MBTS Public Safety Leaders Discuss Move to Regional Public Safety Dispatch


After last week’s move by the Select Board to formalize a move for Manchester’s public safety dispatch operations to a regionalized one shared by five other area municipalities, the town’s public safety chiefs this week moved to address transition.

Over the next several months, Manchester Police Chief Todd Fitzgerald and Fire Chief Jason Cleary said transition of the town’s 911 call center and emergency dispatch functions to the North Shore Regional 911 communications center in Middleton will begin.

Both the Manchester-by-the-Sea Police and Fire Departments, working with town officials and other partners, have planned for this change extensively to ensure there is no interruption or reduction in services, and according to a statement this week, are assuring residents that all of the community's first responders are “still just a phone call away.” 

“Regionalization is a lengthy and detailed process that requires significant due diligence. Thankfully, we have a very dedicated team in Manchester-by-the-Sea, and I am proud to partner with Chief Cleary as we move this portion of our emergency services into a new era," Chief Fitzgerald said. "I am grateful to Chief Cleary and Town Manager Gregory Federspiel for their thoughtfulness and partnership.”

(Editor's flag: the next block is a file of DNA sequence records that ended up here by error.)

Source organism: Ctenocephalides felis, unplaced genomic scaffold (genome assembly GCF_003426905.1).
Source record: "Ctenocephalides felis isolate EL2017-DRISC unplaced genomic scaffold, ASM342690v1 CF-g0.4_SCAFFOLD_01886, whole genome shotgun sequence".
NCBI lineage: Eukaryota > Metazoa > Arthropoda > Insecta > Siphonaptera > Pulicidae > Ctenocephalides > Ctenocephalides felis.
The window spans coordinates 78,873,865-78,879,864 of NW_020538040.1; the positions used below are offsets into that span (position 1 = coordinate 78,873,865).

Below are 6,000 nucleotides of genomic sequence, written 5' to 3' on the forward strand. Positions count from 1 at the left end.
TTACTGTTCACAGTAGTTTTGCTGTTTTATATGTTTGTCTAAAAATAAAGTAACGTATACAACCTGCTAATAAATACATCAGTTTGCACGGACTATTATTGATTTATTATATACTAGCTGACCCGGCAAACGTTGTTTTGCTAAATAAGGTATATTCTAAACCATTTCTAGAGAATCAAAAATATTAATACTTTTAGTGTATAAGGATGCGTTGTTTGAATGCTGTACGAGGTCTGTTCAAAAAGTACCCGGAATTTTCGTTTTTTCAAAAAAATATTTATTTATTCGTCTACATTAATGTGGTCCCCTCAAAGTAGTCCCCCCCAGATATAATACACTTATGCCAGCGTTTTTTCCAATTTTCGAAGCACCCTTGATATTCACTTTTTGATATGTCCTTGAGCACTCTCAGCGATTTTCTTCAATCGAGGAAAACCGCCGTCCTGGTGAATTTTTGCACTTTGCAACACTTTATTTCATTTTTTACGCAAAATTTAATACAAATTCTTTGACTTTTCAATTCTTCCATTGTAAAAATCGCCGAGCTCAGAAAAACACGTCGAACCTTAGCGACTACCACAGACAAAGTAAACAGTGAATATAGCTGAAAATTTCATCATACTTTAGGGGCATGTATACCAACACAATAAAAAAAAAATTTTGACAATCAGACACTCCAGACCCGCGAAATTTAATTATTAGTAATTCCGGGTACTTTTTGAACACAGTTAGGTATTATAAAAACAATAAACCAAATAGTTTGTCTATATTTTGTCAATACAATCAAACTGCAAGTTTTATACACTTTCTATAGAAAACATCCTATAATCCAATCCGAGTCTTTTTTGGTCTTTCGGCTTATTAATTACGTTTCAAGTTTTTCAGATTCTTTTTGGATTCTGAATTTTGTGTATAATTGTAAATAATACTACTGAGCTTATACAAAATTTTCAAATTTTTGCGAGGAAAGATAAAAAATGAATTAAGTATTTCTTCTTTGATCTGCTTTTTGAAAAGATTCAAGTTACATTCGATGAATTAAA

Regionalization is viewed by many, including those in state government, as the future, and it will enable police departments to share vital services.

As recently as June 2, the Baker-Polito Administration announced hundreds of thousands of dollars in grant money to support regional dispatch centers, including $300,000 in state grant funding to the North Shore Regional 911 Center to fund the completion of a high-speed fiber network connecting the towns of Danvers, Essex, Hamilton, Wenham, Middleton, Topsfield, and Manchester-By-The-Sea.

During the planning process, Chief Fitzgerald called attention to one concern that is generally raised by small town police departments when regionalization is discussed: dispatchers and telecommunicators are generally the only staffers inside the police station overnight.

However, with new technologies (many of which matured during the COVID-19 pandemic, where in-person meetings shifted to virtual and Zoom meetings) those wishing to speak to police personnel can do so 24 hours a day, 7 days a week.

As a result of this decision, the Manchester-by-the-Sea Police Department is looking at different options for lobby staffing.  Additionally, Manchester-by-the-Sea police officers are on patrol at all times and are always available to address citizen reports and concerns.

"Systematic change is not a fast or easy process, and that is all the more reason why the strong working relationship between the Police and Fire Departments in Manchester-by-the-Sea is so important," Chief Cleary said.  "I look forward to working alongside Chief Fitzgerald in the most professional and cohesive manner possible as we navigate this transition. While there will undoubtedly be questions as we move forward, we are, as always, committed to a transparent, citizen-first approach. The Manchester Fire Department will continue to answer all calls for service in the swift and professional manner that the citizens of our town have come to expect and appreciate."